The WTI identified several factors that facilitated the spread of Mimosa, including the annual occurrence of floods, human interactions closer to the park’s peripheries, seeds sticking to the tyres of vehicles passing on the Asian Highway 1 that runs through the park’s southern periphery, cattle straying into the park and the presence of several beels (waterbodies) and small streams within the park, which provide moist conditions for seed germination.

WTI suggested that only manual removal of the roots of Mimosa varieties could stop its spread. “For five years, beginning in 2005, we tackled the labour-intensive task of removing the invasive shrub. We then handed over the project to Park officials. While there were chemical alternatives, we could not use them because they would have harmed the animals,” Barman explained. 

According to Barman, Mimosa’s spread has been limited to approximately six square kilometres of Kaziranga National Park. 

Siam weed, also known as Chromolaena odorata, is a flowering shrub native to the Americas that was introduced as an ornamental plant in Dhaka, Bangladesh and escaped a herbarium before spreading throughout South Asia.

The weed rapidly spread in the plains of northeastern India, specially protected areas of Assam. A study by Assam-based non-profit working on conservation, Aranyak, found that in 2004, the density of Siam weed was found to be highest among invasive species in Manas National Park’s grasslands — ranging from 9.4 to 15.1 plants per square metre.

The invasive plant saw a 28 per cent increase in Golaghat district between 2013 and 2023, botanists from Assam Agricultural University found in a study. 

Interestingly, Baruah believes that Siam weed can be used as an insect repellent, despite the fact that the shrub is toxic to cattle.

Rivers, streams and wetlands in Assam are also facing threats from new alien species, such as Ludwigia peruviana, also known as Peruvian water primrose. Baruah along with a Tinsukia-based non-profit in Assam, Evergreen Earth, conducted a study in the catchment area of Dhansiri and Kopili, two southern tributaries of Brahmaputra.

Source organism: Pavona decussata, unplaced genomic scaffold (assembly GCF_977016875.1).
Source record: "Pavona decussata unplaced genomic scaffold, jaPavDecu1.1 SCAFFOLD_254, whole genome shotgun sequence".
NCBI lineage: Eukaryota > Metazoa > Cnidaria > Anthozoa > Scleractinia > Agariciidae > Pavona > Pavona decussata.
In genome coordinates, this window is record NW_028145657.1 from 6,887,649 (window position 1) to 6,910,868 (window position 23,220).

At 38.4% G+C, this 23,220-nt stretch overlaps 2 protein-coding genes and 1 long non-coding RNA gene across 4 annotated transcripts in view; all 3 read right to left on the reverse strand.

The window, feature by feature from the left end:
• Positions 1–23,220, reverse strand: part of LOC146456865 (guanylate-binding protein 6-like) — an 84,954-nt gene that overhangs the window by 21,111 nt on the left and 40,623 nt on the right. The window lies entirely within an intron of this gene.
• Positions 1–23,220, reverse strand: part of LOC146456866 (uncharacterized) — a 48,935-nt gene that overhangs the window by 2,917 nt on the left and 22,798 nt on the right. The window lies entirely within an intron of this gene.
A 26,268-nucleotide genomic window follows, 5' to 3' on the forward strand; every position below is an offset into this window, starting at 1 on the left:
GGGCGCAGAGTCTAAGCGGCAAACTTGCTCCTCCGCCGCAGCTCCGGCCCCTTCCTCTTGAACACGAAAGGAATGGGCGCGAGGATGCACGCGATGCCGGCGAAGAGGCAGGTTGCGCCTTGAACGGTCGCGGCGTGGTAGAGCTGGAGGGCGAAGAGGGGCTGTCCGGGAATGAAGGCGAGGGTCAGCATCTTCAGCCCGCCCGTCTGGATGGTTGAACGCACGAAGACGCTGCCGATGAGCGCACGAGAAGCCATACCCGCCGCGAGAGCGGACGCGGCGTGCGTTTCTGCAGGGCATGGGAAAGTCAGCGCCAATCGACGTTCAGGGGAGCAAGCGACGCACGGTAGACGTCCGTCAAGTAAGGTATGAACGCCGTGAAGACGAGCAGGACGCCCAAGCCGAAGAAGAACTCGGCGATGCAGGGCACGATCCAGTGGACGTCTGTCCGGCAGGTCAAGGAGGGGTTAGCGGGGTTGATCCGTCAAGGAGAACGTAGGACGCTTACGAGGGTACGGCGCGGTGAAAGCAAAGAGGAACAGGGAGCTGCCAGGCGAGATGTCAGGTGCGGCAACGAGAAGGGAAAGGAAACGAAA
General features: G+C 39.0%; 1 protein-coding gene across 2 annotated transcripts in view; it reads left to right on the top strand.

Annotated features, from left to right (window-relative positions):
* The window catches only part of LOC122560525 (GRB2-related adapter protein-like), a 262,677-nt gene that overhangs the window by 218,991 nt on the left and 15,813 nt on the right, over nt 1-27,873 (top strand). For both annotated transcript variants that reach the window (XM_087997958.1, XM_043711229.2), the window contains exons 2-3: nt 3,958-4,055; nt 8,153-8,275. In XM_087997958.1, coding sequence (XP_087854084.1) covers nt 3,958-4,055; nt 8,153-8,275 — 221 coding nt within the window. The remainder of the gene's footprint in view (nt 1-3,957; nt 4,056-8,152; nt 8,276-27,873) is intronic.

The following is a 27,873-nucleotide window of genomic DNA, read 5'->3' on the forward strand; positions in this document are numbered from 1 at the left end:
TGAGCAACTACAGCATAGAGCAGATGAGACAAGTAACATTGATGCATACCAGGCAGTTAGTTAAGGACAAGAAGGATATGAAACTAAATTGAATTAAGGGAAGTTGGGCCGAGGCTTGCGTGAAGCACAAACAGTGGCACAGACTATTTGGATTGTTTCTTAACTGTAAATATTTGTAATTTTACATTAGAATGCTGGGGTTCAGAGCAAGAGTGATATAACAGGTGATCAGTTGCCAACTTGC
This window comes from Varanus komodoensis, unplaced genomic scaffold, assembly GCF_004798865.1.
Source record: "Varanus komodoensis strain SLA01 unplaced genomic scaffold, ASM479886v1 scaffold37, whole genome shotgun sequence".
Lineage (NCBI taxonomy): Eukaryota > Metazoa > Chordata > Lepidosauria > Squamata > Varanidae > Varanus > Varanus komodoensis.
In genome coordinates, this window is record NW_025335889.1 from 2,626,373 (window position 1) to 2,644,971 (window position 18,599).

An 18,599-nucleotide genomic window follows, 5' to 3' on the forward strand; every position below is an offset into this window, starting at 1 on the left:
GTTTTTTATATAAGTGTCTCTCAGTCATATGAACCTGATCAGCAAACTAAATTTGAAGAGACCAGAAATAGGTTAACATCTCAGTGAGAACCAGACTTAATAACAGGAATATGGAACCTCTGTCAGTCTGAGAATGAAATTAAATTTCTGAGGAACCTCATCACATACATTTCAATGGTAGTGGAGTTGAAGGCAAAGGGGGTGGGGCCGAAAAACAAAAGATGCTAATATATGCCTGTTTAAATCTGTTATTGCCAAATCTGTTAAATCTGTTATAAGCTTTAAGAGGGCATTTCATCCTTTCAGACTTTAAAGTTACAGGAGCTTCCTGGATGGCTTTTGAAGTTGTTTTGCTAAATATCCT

The researchers found the aquatic plant has already covered an area of 500 square kilometres in 2022. “This has impacted the biodiversity of fish in the river streams and wetlands in the region,” Baruah said.

The agricultural scientist stated that among the 100 alien invasive plants in the world, 10 such shrubs or plants are now actively spreading across Northeast India.

“We keep updating the government and the forest department from time to time. In some parts of Assam, we have involved students and youth and some of these programmes have been really successful. The only way to protect the local biodiversity is through awareness programmes and outreach,” Baruah said.

Water hyacinth, considered an invasive aquatic plant that posed big threats, especially to wooden bridges across Assam, has now been successfully tamed. Baruah maintained that Assam government, through funding institutions such North East Development Finance Corporation, has encouraged local artisans to use fibre from the water hyacinth. 

“These efforts have been paying off, as water hyacinth, even in a small way, is now being tapped for fibre to make various useful and artistic objects,” the scientist said.